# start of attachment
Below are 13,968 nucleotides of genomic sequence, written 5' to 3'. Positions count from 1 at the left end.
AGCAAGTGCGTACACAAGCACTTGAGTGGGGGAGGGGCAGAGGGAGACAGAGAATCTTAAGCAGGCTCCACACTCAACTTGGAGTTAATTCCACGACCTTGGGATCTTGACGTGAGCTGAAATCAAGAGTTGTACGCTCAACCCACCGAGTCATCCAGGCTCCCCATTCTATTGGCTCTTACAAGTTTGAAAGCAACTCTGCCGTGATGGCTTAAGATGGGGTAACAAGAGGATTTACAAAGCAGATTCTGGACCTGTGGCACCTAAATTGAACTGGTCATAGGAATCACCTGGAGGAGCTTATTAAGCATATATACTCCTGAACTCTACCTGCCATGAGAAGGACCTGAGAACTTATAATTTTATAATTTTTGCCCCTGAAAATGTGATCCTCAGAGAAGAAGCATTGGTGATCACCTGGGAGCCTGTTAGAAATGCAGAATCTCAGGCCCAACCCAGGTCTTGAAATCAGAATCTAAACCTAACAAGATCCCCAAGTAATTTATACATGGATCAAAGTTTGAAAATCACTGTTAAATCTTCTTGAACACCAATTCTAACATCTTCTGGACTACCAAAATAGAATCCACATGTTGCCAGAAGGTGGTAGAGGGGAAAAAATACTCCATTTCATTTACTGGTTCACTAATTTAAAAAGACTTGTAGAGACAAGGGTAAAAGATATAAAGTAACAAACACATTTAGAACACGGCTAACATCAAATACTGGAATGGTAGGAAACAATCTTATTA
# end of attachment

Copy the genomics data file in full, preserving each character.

Below are 13,968 nucleotides of genomic sequence, written 5' to 3'. Positions count from 1 at the left end.
AGCAAGTGCGTACACAAGCACTTGAGTGGGGGAGGGGCAGAGGGAGACAGAGAATCTTAAGCAGGCTCCACACTCAACTTGGAGTTAATTCCACGACCTTGGGATCTTGACGTGAGCTGAAATCAAGAGTTGTACGCTCAACCCACCGAGTCATCCAGGCTCCCCATTCTATTGGCTCTTACAAGTTTGAAAGCAACTCTGCCGTGATGGCTTAAGATGGGGTAACAAGAGGATTTACAAAGCAGATTCTGGACCTGTGGCACCTAAATTGAACTGGTCATAGGAATCACCTGGAGGAGCTTATTAAGCATATATACTCCTGAACTCTACCTGCCATGAGAAGGACCTGAGAACTTATAATTTTATAATTTTTGCCCCTGAAAATGTGATCCTCAGAGAAGAAGCATTGGTGATCACCTGGGAGCCTGTTAGAAATGCAGAATCTCAGGCCCAACCCAGGTCTTGAAATCAGAATCTAAACCTAACAAGATCCCCAAGTAATTTATACATGGATCAAAGTTTGAAAATCACTGTTAAATCTTCTTGAACACCAATTCTAACATCTTCTGGACTACCAAAATAGAATCCACATGTTGCCAGAAGGTGGTAGAGGGGAAAAAATACTCCATTTCATTTACTGGTTCACTAATTTAAAAAGACTTGTAGAGACAAGGGTAAAAGATATAAAGTAACAAACACATTTAGAACACGGCTAACATCAAATACTGGAATGGTAGGAAACAATCTTATTA